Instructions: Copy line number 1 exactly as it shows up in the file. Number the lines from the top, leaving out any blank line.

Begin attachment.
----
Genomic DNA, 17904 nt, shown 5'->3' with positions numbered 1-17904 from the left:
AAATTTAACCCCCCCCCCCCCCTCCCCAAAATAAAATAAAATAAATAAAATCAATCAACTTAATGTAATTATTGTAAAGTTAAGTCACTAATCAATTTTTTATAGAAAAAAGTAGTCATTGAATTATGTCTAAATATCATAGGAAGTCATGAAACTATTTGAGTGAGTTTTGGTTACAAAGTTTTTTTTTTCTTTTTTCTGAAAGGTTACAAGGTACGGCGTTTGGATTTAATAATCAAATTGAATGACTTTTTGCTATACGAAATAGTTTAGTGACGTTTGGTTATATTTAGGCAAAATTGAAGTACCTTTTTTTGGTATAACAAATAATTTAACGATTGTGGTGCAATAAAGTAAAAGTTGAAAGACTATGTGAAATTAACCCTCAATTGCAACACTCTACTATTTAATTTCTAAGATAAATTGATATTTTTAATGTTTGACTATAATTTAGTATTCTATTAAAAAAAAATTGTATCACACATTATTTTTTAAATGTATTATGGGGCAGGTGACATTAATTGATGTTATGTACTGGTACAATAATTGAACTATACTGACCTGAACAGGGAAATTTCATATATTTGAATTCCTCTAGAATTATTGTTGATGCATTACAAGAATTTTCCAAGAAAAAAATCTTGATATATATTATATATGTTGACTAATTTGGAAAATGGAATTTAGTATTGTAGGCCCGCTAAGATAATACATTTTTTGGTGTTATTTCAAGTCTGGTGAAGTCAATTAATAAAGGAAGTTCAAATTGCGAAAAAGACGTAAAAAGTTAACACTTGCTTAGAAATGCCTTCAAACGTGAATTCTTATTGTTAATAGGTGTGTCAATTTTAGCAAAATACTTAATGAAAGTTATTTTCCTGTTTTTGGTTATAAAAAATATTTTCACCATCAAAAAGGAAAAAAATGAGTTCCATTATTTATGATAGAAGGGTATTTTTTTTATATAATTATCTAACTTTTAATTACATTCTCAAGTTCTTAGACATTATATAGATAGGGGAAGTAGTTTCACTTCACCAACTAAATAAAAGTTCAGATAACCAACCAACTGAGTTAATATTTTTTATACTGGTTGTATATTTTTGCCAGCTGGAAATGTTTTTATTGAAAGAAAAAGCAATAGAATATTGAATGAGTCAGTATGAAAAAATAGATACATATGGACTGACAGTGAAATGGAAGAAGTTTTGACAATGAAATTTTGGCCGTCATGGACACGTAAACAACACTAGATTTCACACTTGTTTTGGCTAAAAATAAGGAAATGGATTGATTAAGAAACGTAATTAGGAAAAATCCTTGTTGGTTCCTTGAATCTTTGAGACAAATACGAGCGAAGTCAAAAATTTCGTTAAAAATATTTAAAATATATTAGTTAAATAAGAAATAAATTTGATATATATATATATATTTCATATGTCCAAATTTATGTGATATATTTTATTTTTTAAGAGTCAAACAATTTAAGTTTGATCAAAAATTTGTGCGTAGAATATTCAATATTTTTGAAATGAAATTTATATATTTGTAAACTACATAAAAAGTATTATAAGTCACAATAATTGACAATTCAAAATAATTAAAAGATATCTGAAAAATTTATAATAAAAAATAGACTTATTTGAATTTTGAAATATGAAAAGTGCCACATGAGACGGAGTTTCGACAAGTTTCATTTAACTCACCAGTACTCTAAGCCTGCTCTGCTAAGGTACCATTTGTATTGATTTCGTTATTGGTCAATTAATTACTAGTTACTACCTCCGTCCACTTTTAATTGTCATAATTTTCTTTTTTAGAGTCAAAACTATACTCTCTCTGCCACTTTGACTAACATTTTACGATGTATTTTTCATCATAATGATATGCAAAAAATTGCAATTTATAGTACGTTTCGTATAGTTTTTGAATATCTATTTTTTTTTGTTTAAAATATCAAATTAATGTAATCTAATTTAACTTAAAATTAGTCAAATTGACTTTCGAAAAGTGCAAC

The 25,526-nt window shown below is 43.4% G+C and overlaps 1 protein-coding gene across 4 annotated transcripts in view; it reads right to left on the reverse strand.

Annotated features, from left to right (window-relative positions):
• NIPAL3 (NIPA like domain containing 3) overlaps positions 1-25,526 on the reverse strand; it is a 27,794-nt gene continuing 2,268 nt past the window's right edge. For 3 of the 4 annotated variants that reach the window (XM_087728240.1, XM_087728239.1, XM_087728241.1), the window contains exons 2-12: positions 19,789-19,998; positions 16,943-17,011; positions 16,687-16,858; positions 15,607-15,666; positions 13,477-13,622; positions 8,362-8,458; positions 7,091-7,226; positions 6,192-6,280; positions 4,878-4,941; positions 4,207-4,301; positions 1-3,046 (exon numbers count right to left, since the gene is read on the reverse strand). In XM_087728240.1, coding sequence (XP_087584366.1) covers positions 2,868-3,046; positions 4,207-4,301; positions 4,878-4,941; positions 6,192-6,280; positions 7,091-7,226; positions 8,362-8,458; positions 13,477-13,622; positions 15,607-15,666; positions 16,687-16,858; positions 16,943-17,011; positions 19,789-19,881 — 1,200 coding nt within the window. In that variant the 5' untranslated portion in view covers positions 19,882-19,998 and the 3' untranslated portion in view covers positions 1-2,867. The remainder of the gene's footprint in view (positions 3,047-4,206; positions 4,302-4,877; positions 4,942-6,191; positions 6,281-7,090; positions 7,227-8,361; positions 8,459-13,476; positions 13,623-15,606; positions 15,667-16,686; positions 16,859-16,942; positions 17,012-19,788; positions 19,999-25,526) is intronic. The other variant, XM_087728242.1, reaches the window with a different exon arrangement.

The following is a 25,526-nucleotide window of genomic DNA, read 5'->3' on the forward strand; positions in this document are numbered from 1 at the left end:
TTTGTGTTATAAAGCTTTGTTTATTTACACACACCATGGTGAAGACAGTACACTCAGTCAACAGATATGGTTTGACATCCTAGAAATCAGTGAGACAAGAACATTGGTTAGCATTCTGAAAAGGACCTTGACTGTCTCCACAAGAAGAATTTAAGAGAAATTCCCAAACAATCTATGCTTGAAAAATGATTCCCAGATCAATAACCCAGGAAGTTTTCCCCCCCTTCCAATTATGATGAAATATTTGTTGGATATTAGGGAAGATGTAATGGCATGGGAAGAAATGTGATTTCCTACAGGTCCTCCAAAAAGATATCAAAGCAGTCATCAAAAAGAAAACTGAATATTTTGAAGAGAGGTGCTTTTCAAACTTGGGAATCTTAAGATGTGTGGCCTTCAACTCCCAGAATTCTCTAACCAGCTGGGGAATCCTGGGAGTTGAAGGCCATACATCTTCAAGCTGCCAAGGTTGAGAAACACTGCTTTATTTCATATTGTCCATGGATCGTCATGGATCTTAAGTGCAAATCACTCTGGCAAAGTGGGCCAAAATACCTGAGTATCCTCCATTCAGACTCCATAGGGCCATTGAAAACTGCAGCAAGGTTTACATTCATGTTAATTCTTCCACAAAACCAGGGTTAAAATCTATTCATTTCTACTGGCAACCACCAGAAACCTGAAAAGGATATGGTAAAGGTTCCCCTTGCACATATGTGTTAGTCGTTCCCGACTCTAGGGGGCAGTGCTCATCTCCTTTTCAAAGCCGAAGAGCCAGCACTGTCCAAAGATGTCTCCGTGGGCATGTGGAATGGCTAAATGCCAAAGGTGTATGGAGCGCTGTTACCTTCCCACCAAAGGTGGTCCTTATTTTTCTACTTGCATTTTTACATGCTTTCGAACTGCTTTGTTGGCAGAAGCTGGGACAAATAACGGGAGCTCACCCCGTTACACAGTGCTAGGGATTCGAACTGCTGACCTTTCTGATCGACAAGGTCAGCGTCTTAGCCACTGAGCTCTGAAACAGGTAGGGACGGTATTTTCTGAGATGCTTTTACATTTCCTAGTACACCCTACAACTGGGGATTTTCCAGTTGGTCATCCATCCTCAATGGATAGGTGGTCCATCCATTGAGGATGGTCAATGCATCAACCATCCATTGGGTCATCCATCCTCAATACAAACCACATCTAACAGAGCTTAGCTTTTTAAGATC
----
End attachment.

Genomic DNA, 17904 nt, shown 5'->3' with positions numbered 1-17904 from the left: